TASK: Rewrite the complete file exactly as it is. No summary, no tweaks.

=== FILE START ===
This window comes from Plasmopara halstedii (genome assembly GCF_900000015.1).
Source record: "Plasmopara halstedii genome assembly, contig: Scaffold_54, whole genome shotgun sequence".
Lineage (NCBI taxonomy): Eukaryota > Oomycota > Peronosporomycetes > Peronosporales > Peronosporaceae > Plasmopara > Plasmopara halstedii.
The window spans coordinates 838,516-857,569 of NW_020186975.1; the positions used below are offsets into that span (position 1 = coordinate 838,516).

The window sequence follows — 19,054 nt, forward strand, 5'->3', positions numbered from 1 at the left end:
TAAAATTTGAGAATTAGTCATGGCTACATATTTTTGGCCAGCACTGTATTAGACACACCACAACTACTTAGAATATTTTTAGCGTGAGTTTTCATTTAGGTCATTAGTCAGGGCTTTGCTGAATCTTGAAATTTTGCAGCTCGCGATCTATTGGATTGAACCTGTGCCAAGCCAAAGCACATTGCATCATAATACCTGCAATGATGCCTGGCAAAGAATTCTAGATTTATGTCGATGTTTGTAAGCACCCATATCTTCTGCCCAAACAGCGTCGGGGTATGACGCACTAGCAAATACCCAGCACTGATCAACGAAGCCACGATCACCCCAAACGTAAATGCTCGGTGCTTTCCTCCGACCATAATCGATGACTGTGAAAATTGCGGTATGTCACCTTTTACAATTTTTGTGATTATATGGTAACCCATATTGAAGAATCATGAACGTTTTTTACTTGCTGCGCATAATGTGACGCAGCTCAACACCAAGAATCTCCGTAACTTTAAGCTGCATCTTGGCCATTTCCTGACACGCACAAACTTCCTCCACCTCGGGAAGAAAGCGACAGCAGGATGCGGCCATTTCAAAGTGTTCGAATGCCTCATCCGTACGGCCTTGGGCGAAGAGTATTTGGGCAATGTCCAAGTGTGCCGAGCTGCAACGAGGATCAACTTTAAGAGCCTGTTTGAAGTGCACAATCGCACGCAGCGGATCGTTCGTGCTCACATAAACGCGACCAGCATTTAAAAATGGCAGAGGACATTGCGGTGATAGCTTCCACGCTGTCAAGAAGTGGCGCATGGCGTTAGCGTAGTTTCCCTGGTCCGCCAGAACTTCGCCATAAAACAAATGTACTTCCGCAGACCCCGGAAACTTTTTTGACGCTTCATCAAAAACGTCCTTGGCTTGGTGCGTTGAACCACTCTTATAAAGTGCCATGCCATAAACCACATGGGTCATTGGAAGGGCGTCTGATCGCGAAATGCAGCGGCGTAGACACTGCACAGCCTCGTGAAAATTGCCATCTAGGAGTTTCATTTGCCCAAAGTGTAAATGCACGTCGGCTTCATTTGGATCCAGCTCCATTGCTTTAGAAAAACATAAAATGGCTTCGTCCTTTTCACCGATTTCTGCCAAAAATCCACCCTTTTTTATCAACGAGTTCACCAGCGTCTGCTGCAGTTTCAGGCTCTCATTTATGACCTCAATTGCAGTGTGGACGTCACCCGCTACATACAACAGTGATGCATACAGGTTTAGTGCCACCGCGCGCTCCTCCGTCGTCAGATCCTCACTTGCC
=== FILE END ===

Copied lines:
This window comes from Plasmopara halstedii (genome assembly GCF_900000015.1).
Source record: "Plasmopara halstedii genome assembly, contig: Scaffold_54, whole genome shotgun sequence".
Lineage (NCBI taxonomy): Eukaryota > Oomycota > Peronosporomycetes > Peronosporales > Peronosporaceae > Plasmopara > Plasmopara halstedii.
The window spans coordinates 838,516-857,569 of NW_020186975.1; the positions used below are offsets into that span (position 1 = coordinate 838,516).

The window sequence follows — 19,054 nt, forward strand, 5'->3', positions numbered from 1 at the left end:
TAAAATTTGAGAATTAGTCATGGCTACATATTTTTGGCCAGCACTGTATTAGACACACCACAACTACTTAGAATATTTTTAGCGTGAGTTTTCATTTAGGTCATTAGTCAGGGCTTTGCTGAATCTTGAAATTTTGCAGCTCGCGATCTATTGGATTGAACCTGTGCCAAGCCAAAGCACATTGCATCATAATACCTGCAATGATGCCTGGCAAAGAATTCTAGATTTATGTCGATGTTTGTAAGCACCCATATCTTCTGCCCAAACAGCGTCGGGGTATGACGCACTAGCAAATACCCAGCACTGATCAACGAAGCCACGATCACCCCAAACGTAAATGCTCGGTGCTTTCCTCCGACCATAATCGATGACTGTGAAAATTGCGGTATGTCACCTTTTACAATTTTTGTGATTATATGGTAACCCATATTGAAGAATCATGAACGTTTTTTACTTGCTGCGCATAATGTGACGCAGCTCAACACCAAGAATCTCCGTAACTTTAAGCTGCATCTTGGCCATTTCCTGACACGCACAAACTTCCTCCACCTCGGGAAGAAAGCGACAGCAGGATGCGGCCATTTCAAAGTGTTCGAATGCCTCATCCGTACGGCCTTGGGCGAAGAGTATTTGGGCAATGTCCAAGTGTGCCGAGCTGCAACGAGGATCAACTTTAAGAGCCTGTTTGAAGTGCACAATCGCACGCAGCGGATCGTTCGTGCTCACATAAACGCGACCAGCATTTAAAAATGGCAGAGGACATTGCGGTGATAGCTTCCACGCTGTCAAGAAGTGGCGCATGGCGTTAGCGTAGTTTCCCTGGTCCGCCAGAACTTCGCCATAAAACAAATGTACTTCCGCAGACCCCGGAAACTTTTTTGACGCTTCATCAAAAACGTCCTTGGCTTGGTGCGTTGAACCACTCTTATAAAGTGCCATGCCATAAACCACATGGGTCATTGGAAGGGCGTCTGATCGCGAAATGCAGCGGCGTAGACACTGCACAGCCTCGTGAAAATTGCCATCTAGGAGTTTCATTTGCCCAAAGTGTAAATGCACGTCGGCTTCATTTGGATCCAGCTCCATTGCTTTAGAAAAACATAAAATGGCTTCGTCCTTTTCACCGATTTCTGCCAAAAATCCACCCTTTTTTATCAACGAGTTCACCAGCGTCTGCTGCAGTTTCAGGCTCTCATTTATGACCTCAATTGCAGTGTGGACGTCACCCGCTACATACAACAGTGATGCATACAGGTTTAGTGCCACCGCGCGCTCCTCCGTCGTCAGATCCTCACTTGCC